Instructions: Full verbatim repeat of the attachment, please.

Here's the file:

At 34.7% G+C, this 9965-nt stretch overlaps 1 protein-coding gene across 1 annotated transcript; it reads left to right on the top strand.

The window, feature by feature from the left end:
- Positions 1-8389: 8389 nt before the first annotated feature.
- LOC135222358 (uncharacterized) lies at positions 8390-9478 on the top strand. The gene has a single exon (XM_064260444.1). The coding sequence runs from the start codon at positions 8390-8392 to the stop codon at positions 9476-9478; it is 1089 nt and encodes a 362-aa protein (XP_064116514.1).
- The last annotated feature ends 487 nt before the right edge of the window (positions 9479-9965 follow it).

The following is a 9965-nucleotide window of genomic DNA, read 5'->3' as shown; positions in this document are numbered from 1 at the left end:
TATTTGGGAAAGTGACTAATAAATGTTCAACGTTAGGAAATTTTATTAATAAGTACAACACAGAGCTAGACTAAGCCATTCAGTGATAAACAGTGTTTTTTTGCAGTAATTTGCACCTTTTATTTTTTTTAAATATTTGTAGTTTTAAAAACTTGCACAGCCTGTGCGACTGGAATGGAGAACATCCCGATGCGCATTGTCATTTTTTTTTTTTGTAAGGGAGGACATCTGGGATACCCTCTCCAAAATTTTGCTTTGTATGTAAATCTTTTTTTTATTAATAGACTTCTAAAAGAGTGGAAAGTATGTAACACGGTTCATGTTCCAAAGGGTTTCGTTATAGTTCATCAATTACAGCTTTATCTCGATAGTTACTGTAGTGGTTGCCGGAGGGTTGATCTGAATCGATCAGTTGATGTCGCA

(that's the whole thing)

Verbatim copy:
At 34.7% G+C, this 9965-nt stretch overlaps 1 protein-coding gene across 1 annotated transcript; it reads left to right on the top strand.

The window, feature by feature from the left end:
- Positions 1-8389: 8389 nt before the first annotated feature.
- LOC135222358 (uncharacterized) lies at positions 8390-9478 on the top strand. The gene has a single exon (XM_064260444.1). The coding sequence runs from the start codon at positions 8390-8392 to the stop codon at positions 9476-9478; it is 1089 nt and encodes a 362-aa protein (XP_064116514.1).
- The last annotated feature ends 487 nt before the right edge of the window (positions 9479-9965 follow it).

The following is a 9965-nucleotide window of genomic DNA, read 5'->3' as shown; positions in this document are numbered from 1 at the left end:
TATTTGGGAAAGTGACTAATAAATGTTCAACGTTAGGAAATTTTATTAATAAGTACAACACAGAGCTAGACTAAGCCATTCAGTGATAAACAGTGTTTTTTTGCAGTAATTTGCACCTTTTATTTTTTTTAAATATTTGTAGTTTTAAAAACTTGCACAGCCTGTGCGACTGGAATGGAGAACATCCCGATGCGCATTGTCATTTTTTTTTTTTGTAAGGGAGGACATCTGGGATACCCTCTCCAAAATTTTGCTTTGTATGTAAATCTTTTTTTTATTAATAGACTTCTAAAAGAGTGGAAAGTATGTAACACGGTTCATGTTCCAAAGGGTTTCGTTATAGTTCATCAATTACAGCTTTATCTCGATAGTTACTGTAGTGGTTGCCGGAGGGTTGATCTGAATCGATCAGTTGATGTCGCA